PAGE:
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Thursday 29 September 2016
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Patients fear huge workloads lowering GP quality

Patients fear huge workloads lowering GP quality

The Northern Irish public believe that GP workloads are a threat to patient care, a survey has revealed. 

More than three fifths of adults in Northern Ireland (63%) believe that the number of patient consultations family doctors carry out is a threat to the standard of care they can provide to patients

The poll, commissioned by the Royal College of General Practitioners (RCGP) shows that two-thirds of the public believe funding should be moved from other parts of the health service into general practice. 

The survey also shows more than a third (37%) are concerned about the health impact of how long they have to wait for an GP appointment.

New research from consultancy firm Deloitte has shown that funding for general practice in Northern Ireland currently stands at just 7.96% in 2012/13 – lower than the UK average of 8.39%.

The RCGP has warned that if resources continue to plummet this will have disastrous consequences for safe patient care.

Dr John O’Kelly, chair of the RCGP NI, said: "General practice is the cornerstone of the NHS and lack of investment in it will have major repercussions for the rest of the NHS. Without investment, waiting lists will inevitably get even longer and GPs will struggle to provide good, safe, compassionate care which patients deserve.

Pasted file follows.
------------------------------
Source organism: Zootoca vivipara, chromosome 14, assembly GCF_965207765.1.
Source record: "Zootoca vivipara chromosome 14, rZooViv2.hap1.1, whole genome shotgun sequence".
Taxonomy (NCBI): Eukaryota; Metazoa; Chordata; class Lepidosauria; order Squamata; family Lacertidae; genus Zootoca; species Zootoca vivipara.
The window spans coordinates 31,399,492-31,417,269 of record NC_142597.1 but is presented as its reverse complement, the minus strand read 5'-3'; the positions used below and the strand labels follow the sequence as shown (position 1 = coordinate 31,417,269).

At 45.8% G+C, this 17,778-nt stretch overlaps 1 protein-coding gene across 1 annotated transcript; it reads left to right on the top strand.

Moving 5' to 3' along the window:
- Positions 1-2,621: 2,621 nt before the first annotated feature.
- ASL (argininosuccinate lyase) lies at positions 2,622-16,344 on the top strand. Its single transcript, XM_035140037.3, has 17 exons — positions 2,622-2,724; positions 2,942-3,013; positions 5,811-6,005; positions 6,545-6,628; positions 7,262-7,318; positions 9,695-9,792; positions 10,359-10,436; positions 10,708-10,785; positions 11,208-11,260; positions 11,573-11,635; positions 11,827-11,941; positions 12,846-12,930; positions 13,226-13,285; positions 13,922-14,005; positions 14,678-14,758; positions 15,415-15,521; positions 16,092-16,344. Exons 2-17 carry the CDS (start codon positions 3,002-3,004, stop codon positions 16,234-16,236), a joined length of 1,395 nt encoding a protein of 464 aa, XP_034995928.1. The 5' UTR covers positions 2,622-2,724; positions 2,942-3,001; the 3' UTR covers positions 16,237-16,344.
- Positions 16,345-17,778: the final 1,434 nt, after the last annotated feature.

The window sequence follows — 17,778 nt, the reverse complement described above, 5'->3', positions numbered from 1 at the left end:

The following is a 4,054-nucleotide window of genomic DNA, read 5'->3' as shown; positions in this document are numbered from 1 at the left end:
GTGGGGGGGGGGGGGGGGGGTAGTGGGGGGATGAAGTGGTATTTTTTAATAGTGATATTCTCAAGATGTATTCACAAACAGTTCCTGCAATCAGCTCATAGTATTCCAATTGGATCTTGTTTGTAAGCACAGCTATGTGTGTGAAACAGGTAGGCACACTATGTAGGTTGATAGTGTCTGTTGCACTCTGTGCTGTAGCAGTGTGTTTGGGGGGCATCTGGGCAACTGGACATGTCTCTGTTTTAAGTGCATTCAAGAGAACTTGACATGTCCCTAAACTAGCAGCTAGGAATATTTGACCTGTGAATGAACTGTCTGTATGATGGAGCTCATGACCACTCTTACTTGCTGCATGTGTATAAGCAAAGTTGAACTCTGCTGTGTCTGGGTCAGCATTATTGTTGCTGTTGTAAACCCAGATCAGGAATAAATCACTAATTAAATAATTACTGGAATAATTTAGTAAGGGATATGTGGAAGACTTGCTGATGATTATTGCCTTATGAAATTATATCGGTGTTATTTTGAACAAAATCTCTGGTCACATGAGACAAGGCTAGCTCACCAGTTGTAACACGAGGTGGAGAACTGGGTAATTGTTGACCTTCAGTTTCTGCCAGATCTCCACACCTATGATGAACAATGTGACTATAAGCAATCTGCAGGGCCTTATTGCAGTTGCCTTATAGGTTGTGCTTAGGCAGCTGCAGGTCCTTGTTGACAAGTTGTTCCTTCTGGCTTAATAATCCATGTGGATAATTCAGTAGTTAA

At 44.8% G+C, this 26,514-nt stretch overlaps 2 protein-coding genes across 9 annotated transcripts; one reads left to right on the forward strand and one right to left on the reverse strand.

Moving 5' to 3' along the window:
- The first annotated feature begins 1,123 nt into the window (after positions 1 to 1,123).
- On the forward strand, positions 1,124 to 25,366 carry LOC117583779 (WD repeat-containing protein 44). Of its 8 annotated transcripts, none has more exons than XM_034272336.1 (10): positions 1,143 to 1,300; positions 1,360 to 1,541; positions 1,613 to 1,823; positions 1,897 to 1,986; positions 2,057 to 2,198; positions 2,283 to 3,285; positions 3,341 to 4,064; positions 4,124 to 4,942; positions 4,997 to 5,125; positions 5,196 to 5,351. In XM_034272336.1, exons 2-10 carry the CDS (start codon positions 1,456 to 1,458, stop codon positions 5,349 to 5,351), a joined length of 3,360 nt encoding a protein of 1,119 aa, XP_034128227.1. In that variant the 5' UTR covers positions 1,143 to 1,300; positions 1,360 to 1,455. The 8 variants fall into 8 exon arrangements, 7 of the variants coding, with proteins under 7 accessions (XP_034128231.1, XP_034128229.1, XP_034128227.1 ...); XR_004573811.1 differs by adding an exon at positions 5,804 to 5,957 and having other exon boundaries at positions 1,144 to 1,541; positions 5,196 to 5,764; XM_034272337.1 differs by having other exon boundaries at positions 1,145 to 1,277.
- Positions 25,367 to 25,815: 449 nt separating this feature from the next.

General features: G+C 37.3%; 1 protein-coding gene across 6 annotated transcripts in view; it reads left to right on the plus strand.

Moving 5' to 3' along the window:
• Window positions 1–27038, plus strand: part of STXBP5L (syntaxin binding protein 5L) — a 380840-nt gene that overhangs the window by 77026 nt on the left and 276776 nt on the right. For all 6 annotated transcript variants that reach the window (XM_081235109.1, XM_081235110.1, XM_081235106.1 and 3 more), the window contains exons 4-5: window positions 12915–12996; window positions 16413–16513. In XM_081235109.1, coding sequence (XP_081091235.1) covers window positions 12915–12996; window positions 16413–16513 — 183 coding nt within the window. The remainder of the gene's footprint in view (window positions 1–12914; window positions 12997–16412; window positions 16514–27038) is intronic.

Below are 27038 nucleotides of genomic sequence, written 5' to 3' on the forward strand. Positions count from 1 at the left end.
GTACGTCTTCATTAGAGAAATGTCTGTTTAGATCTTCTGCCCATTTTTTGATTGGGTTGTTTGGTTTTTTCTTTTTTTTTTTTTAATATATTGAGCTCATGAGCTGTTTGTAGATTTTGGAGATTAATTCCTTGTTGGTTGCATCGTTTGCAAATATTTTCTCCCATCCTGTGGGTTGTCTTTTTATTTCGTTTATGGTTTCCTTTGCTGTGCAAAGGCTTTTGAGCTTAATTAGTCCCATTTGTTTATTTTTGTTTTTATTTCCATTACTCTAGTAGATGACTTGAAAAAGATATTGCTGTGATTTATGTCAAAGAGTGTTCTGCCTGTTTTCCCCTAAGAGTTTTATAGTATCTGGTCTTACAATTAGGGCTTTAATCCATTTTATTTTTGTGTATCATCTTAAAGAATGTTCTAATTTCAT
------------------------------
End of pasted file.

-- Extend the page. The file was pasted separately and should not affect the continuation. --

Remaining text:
"Patients should be able to get an appointment with their GP when they need one - and GPs and practice nurses should be able to concentrate on the person in front of them instead of worrying about the queues building up in the waiting room."

President and chair of the National Association for Patient Participation (NAPP), Dr Patricia Wilkie agreed. 

She said: "Patient care is now being compromised. Many of us are waiting a week or more for consultations and there is a critical need for better continuity of care, particularly for the frail elderly and those with complex needs.

"We believe that there needs to be increased investment in patients and GP care in order to improve and sustain the high standards of quality in patient care that patients need and GPs want to give."

The college is asking for 11% of total NHS funding to be pumped into general practice by 2017/18 as part of a UK-wide campaign called Put patients first: Back general practice launched in conjunction with the NAPP.